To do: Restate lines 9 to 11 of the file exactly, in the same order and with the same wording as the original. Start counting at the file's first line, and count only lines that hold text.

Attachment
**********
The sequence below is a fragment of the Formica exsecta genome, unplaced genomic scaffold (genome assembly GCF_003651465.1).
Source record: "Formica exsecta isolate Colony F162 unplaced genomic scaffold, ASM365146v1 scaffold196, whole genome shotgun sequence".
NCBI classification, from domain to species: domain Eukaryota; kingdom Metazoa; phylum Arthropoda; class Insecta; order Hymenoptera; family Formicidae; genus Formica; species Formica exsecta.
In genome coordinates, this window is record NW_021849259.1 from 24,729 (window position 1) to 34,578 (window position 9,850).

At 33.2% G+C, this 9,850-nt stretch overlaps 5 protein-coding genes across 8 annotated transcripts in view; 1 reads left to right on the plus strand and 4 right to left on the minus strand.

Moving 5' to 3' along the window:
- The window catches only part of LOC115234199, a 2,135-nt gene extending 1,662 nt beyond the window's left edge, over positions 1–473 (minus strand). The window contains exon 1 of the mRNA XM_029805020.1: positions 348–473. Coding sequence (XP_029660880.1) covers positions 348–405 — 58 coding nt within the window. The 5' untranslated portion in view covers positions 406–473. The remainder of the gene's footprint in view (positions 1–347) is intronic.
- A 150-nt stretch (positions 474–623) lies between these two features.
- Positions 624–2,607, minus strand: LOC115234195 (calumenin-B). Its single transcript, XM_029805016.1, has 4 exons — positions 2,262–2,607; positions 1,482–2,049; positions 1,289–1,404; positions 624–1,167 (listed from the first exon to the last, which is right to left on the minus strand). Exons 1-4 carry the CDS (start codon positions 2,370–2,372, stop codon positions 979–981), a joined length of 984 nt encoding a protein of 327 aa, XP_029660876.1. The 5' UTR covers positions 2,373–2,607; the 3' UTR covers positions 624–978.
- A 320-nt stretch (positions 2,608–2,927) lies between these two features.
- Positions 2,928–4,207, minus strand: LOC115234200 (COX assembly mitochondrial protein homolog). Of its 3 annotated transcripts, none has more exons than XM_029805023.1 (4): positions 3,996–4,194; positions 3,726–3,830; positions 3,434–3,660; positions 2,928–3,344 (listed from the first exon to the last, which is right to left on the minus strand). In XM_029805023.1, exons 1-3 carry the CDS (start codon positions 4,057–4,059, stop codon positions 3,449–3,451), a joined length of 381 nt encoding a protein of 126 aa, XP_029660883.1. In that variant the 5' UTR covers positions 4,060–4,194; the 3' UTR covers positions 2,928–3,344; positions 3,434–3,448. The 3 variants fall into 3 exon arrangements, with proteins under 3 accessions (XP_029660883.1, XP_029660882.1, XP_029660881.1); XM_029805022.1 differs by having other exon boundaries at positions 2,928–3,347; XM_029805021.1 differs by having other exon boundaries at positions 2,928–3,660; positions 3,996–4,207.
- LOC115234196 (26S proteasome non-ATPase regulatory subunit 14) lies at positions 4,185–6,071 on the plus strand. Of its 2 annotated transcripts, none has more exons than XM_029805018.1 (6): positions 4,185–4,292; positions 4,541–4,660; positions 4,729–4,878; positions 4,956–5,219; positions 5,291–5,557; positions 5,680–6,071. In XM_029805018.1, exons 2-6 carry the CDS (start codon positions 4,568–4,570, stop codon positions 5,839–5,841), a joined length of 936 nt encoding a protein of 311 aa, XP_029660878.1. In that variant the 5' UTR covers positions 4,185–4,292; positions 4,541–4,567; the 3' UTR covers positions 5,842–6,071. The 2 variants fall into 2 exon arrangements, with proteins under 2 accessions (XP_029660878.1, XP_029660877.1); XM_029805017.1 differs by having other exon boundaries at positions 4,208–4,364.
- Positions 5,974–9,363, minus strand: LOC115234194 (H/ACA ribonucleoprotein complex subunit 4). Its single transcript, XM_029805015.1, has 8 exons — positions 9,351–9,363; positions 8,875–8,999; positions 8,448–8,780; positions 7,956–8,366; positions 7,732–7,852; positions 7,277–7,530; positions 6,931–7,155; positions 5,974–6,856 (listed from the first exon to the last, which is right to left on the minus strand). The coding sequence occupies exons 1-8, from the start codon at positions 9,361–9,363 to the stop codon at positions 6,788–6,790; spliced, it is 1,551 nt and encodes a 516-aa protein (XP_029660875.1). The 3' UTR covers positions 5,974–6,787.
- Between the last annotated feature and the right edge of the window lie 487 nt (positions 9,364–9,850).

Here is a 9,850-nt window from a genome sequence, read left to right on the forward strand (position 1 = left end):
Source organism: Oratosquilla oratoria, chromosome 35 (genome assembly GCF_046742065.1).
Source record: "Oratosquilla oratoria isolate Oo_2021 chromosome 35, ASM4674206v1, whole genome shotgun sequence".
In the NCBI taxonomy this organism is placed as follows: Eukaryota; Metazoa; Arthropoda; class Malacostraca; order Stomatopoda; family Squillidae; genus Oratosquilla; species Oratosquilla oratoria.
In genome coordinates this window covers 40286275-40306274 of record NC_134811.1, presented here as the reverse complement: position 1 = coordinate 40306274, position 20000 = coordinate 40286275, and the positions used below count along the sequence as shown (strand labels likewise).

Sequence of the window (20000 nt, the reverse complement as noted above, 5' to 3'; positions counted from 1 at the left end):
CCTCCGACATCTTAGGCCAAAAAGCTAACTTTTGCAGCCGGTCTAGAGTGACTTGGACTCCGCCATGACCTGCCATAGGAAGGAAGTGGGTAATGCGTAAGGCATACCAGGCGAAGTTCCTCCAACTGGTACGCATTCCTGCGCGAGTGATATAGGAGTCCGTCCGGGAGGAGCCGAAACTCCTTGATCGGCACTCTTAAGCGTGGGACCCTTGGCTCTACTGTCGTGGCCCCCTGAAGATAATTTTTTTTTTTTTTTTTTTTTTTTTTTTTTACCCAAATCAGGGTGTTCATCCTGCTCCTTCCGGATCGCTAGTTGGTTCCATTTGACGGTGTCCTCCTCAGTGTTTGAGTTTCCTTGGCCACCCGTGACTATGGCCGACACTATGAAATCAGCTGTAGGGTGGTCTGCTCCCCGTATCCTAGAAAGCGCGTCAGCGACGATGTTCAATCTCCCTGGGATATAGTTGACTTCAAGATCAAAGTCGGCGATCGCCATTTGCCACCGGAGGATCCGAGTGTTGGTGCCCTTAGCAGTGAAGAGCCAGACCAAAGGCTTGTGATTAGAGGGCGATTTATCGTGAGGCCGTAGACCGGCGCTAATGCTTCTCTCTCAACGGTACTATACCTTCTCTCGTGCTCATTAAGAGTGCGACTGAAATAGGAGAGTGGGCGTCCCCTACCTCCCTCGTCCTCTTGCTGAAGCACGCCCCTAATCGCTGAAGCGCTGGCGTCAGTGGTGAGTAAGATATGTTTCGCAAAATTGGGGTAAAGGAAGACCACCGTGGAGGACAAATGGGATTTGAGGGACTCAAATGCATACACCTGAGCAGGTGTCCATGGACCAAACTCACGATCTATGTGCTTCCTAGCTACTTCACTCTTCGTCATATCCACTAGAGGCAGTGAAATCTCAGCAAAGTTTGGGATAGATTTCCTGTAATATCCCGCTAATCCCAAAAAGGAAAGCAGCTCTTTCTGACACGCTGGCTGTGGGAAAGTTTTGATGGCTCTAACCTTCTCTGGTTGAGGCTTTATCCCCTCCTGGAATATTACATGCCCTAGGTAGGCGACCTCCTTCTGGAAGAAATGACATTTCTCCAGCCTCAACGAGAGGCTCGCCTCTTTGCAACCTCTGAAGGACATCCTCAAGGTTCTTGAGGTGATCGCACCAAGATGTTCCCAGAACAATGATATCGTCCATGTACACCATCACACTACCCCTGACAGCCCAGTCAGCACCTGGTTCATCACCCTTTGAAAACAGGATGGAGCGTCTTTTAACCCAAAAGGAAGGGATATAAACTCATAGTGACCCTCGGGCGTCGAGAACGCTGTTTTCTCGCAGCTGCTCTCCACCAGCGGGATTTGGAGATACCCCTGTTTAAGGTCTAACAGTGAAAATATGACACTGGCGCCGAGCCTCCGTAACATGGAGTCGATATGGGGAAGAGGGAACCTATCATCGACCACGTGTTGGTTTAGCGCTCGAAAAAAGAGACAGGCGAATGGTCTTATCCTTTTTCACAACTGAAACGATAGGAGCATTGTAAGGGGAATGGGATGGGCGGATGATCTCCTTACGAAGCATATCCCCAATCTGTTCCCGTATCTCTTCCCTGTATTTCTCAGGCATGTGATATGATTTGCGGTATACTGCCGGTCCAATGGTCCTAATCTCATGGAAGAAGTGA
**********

- Positions 624–2,607, minus strand: LOC115234195 (calumenin-B). Its single transcript, XM_029805016.1, has 4 exons — positions 2,262–2,607; positions 1,482–2,049; positions 1,289–1,404; positions 624–1,167 (listed from the first exon to the last, which is right to left on the minus strand). Exons 1-4 carry the CDS (start codon positions 2,370–2,372, stop codon positions 979–981), a joined length of 984 nt encoding a protein of 327 aa, XP_029660876.1. The 5' UTR covers positions 2,373–2,607; the 3' UTR covers positions 624–978.
- A 320-nt stretch (positions 2,608–2,927) lies between these two features.
- Positions 2,928–4,207, minus strand: LOC115234200 (COX assembly mitochondrial protein homolog). Of its 3 annotated transcripts, none has more exons than XM_029805023.1 (4): positions 3,996–4,194; positions 3,726–3,830; positions 3,434–3,660; positions 2,928–3,344 (listed from the first exon to the last, which is right to left on the minus strand). In XM_029805023.1, exons 1-3 carry the CDS (start codon positions 4,057–4,059, stop codon positions 3,449–3,451), a joined length of 381 nt encoding a protein of 126 aa, XP_029660883.1. In that variant the 5' UTR covers positions 4,060–4,194; the 3' UTR covers positions 2,928–3,344; positions 3,434–3,448. The 3 variants fall into 3 exon arrangements, with proteins under 3 accessions (XP_029660883.1, XP_029660882.1, XP_029660881.1); XM_029805022.1 differs by having other exon boundaries at positions 2,928–3,347; XM_029805021.1 differs by having other exon boundaries at positions 2,928–3,660; positions 3,996–4,207.